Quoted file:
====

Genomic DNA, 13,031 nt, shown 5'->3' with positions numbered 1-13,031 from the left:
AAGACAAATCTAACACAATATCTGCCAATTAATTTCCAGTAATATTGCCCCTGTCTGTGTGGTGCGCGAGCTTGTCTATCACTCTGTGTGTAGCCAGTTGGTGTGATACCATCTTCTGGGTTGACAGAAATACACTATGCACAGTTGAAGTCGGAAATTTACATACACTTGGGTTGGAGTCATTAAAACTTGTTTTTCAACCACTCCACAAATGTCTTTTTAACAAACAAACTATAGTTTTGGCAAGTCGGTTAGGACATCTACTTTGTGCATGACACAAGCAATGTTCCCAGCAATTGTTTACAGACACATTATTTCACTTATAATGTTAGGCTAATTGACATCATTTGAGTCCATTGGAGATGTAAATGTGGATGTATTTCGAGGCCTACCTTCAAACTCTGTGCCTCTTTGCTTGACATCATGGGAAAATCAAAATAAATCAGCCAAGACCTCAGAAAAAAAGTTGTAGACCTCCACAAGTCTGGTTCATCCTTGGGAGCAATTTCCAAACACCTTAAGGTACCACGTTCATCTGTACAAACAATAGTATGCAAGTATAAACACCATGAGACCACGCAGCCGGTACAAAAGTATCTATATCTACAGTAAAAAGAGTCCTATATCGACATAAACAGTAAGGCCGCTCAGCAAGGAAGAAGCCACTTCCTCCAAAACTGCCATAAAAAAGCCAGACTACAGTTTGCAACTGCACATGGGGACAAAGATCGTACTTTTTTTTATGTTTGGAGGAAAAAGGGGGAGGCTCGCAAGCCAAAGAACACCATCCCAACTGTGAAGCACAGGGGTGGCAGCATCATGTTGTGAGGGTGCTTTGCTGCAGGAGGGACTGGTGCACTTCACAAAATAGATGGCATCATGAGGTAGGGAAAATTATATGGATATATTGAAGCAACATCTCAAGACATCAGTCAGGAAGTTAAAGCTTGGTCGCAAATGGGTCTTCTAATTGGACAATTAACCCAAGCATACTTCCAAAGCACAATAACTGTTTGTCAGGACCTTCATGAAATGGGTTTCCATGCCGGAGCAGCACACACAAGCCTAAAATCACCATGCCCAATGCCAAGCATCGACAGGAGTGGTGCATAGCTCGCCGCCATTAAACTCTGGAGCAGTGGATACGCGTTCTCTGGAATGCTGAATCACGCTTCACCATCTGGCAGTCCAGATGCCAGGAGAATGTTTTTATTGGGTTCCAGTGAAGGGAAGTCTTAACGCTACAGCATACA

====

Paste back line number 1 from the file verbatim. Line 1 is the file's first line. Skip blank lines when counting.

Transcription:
Genomic DNA, 13,031 nt, shown 5'->3' with positions numbered 1-13,031 from the left: